Histological analysis of colon sections

Histological analyses were performed as previously described [22]. Briefly, each mouse colon was fixed with 4% buffered formalin and embedded in paraffin. Sections of 4 µm thickness were prepared and stained with hematoxylin and eosin (H&E). Subsequently, they were examined in a blinded manner by an experienced histologist. Each colon was divided into three segments of identical length and each part was graded according to the degree of leukocyte infiltration and mucosal damage (Table 2).

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Table 2. Scoring for the histological evaluation of intestinal lesions.

https://doi.org/10.1371/journal.pone.0103281.t002

Determination of colonic cytokines

For cytokine determination, thawed colons were homogenized using an IKA T10 homogenizer after addition of a modified Greenberger lysis buffer containing 300 mM NaCl, 15 mM Tris, 2 mM MgCl2, 0.5% Triton X-100, protease-inhibitor X, and protease-inhibitor HP (Serva Electrophoresis, Heidelberg, Germany). Protein concentration was determined with the Pierce BCA Protein Assay Kit (Thermo Scientific, Rockford, IL) with BSA as a standard. The concentrations of the cytokines IL-6, IL-1β, TNF-α, IL-10, and IL-12p70 in colon homogenates were determined by cytometric bead array (BD Biosciences) following manufacturer’s instructions. Samples were measured using a FACS Canto II flow cytometer (BD Biosciences) and data were analyzed with the FCAP Array software (BD Bioscience).

Statistical analysis

Statistical analyses were performed with Mann-Whitney’s U test for all in vivo data. In vitro data were analyzed with unpaired Student’s t test. Data analysis was performed using the Prism software (GraphPad Software, La Jolla, CA). A p-value of p<0.05 was considered statistically significant.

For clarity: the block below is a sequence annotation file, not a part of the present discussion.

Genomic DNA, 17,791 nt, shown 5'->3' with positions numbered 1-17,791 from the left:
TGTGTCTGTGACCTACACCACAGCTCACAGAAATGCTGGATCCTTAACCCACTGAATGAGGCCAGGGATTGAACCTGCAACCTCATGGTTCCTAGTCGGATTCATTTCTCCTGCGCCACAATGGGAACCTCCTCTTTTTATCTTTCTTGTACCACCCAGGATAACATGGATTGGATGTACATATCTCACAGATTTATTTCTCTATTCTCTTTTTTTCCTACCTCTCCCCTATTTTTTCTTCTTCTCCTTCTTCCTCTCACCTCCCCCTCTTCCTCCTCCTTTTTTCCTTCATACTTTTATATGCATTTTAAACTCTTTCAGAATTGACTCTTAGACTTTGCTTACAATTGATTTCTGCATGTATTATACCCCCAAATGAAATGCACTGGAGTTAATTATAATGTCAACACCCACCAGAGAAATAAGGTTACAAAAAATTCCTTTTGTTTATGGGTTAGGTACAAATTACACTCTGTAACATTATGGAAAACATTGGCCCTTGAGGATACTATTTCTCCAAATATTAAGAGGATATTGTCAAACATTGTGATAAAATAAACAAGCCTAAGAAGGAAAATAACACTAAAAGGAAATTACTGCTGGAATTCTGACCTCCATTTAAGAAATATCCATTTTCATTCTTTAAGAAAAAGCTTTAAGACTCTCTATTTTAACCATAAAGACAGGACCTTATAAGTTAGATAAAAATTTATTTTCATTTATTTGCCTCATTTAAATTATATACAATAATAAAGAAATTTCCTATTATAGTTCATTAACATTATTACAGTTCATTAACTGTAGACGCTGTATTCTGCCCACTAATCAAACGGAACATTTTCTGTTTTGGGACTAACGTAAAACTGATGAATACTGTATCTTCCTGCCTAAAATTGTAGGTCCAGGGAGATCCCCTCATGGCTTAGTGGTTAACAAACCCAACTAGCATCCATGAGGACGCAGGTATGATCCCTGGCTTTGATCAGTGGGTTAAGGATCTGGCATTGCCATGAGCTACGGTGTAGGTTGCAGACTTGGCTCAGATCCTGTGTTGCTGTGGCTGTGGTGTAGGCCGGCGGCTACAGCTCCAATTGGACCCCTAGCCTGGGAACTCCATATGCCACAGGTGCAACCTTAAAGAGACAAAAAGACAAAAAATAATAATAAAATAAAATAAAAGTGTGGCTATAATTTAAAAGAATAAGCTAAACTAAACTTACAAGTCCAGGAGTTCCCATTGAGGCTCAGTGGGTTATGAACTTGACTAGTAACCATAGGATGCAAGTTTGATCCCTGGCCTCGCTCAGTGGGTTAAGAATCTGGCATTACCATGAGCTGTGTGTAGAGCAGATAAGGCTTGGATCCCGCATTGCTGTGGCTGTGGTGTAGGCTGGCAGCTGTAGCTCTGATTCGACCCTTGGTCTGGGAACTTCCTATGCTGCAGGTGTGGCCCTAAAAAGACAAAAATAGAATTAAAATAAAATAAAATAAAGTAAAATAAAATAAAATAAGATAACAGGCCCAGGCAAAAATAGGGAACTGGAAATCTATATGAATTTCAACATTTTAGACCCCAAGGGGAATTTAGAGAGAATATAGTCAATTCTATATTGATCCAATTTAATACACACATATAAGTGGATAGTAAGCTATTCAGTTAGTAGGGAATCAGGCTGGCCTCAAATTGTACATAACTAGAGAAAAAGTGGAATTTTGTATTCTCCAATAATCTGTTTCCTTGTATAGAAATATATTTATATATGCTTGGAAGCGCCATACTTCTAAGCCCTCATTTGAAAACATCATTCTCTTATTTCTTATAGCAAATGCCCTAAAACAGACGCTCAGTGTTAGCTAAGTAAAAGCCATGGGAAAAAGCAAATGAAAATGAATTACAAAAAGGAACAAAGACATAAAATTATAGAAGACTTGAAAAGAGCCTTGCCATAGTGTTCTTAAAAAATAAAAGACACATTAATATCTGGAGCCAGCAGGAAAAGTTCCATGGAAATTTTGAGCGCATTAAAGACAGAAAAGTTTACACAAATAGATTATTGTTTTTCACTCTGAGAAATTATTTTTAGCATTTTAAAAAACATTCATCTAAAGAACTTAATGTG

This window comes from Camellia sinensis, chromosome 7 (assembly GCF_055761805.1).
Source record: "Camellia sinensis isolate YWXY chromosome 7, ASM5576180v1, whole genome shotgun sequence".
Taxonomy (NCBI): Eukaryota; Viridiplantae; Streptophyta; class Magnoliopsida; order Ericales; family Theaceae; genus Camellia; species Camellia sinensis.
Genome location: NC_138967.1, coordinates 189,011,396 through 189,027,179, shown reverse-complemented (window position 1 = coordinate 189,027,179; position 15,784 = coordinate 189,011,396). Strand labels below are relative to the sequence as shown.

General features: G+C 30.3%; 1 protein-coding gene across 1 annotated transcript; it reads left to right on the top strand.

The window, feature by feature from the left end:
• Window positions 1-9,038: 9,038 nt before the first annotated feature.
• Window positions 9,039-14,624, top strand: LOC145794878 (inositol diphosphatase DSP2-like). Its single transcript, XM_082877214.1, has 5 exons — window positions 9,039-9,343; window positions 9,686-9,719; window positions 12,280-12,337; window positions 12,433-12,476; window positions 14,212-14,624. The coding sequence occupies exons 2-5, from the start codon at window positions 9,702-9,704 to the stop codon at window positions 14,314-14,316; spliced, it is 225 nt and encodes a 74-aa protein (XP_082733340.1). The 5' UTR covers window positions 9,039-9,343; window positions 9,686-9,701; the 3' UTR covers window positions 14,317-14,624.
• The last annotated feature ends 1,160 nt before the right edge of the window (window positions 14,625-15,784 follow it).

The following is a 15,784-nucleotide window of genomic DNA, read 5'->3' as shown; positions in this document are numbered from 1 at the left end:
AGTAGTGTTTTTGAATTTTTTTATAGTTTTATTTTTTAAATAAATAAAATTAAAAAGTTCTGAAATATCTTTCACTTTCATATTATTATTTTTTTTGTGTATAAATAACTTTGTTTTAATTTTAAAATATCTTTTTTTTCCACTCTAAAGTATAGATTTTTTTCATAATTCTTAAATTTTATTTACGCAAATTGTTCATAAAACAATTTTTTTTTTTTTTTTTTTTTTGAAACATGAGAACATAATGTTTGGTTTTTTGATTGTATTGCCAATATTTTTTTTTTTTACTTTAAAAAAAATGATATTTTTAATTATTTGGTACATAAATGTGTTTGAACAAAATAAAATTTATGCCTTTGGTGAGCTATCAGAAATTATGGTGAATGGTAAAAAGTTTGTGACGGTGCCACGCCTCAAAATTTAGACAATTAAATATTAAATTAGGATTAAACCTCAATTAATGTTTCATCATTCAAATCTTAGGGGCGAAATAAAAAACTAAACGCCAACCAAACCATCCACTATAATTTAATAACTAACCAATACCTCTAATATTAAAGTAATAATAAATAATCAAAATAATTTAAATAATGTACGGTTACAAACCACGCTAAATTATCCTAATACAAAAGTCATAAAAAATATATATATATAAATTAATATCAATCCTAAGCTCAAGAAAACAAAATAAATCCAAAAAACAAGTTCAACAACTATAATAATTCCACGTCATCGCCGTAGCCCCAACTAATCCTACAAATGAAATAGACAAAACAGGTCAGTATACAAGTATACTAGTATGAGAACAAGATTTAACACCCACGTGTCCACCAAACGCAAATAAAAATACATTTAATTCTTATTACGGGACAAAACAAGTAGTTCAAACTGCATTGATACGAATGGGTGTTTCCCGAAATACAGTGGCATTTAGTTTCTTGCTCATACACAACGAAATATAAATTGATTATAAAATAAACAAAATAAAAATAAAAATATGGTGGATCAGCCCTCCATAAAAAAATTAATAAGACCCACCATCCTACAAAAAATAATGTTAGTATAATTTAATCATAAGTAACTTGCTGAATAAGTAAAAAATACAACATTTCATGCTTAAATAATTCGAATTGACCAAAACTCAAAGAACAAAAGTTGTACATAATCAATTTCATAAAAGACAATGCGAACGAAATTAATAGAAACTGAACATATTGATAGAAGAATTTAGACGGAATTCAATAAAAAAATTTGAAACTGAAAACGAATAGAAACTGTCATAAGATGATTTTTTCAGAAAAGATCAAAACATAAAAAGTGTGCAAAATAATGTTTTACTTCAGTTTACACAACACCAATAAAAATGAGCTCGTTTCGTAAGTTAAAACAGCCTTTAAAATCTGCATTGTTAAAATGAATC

Results

Binding of MCL and DCIR to commensal microbiota

The interaction of certain CLRs with commensal intestinal microbes has been shown in previous studies [19], [22]. To analyze whether MCL and DCIR interact with murine intestinal commensals, MCL- and DCIR-hFc fusion proteins were generated as previously reported [38] and used for binding studies. The CLR-hFc fusion proteins were incubated with heat-killed intestinal microbes and binding was analyzed by flow cytometry using a fluorescently labeled anti-hFc antibody. MGL1-hFc was used as positive control since binding of this CLR to commensal microbiota was shown in a previous study [20]. As expected, hFc alone did not bind to intestinal microbiota whereas MGL1-hFc exhibited substantial binding to commensal microbiota (Figure 1A). MCL-Fc also recognized a considerable portion of intestinal microbes (Figure 1A). DCIR-Fc only bound to a marginal portion of commensal microorganisms, still DCIR-Fc binding was significantly increased compared to the binding of hFc alone (*p = 0.031, Figure 1A, and data not shown). Co-staining experiments with the lectin WGA that binds to GlcNAc moieties indicated that a minor portion of WGA+ microbiota was recognized by MCL-Fc (data not shown). For instance, GlcNAc moieties are present in the cell wall of gram-positive bacteria species [41]. The nature of the MCL ligand remains to be determined in future studies.

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Figure 1. MCL and DCIR recognize commensal intestinal microbiota and modulate APC and T cell cytokine production.